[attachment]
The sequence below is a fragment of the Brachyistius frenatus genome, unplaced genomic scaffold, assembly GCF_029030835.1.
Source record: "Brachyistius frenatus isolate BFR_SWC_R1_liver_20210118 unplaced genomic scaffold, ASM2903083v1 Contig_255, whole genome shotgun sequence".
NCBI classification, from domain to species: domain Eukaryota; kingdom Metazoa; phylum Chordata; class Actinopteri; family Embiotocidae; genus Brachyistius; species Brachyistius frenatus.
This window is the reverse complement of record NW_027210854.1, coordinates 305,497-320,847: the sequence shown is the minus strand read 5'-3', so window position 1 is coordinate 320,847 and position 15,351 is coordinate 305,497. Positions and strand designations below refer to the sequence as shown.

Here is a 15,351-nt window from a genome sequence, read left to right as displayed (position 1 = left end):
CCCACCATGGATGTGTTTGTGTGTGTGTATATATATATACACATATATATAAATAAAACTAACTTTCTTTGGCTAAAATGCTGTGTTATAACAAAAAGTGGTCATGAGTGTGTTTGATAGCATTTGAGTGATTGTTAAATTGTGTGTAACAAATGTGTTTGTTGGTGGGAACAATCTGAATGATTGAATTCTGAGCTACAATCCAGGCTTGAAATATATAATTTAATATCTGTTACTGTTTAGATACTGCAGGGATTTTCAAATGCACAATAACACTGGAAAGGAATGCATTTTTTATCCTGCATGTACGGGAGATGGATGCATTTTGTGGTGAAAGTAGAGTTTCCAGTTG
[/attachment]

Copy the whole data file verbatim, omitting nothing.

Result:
The sequence below is a fragment of the Brachyistius frenatus genome, unplaced genomic scaffold, assembly GCF_029030835.1.
Source record: "Brachyistius frenatus isolate BFR_SWC_R1_liver_20210118 unplaced genomic scaffold, ASM2903083v1 Contig_255, whole genome shotgun sequence".
NCBI classification, from domain to species: domain Eukaryota; kingdom Metazoa; phylum Chordata; class Actinopteri; family Embiotocidae; genus Brachyistius; species Brachyistius frenatus.
This window is the reverse complement of record NW_027210854.1, coordinates 305,497-320,847: the sequence shown is the minus strand read 5'-3', so window position 1 is coordinate 320,847 and position 15,351 is coordinate 305,497. Positions and strand designations below refer to the sequence as shown.

Here is a 15,351-nt window from a genome sequence, read left to right as displayed (position 1 = left end):
CCCACCATGGATGTGTTTGTGTGTGTGTATATATATATACACATATATATAAATAAAACTAACTTTCTTTGGCTAAAATGCTGTGTTATAACAAAAAGTGGTCATGAGTGTGTTTGATAGCATTTGAGTGATTGTTAAATTGTGTGTAACAAATGTGTTTGTTGGTGGGAACAATCTGAATGATTGAATTCTGAGCTACAATCCAGGCTTGAAATATATAATTTAATATCTGTTACTGTTTAGATACTGCAGGGATTTTCAAATGCACAATAACACTGGAAAGGAATGCATTTTTTATCCTGCATGTACGGGAGATGGATGCATTTTGTGGTGAAAGTAGAGTTTCCAGTTG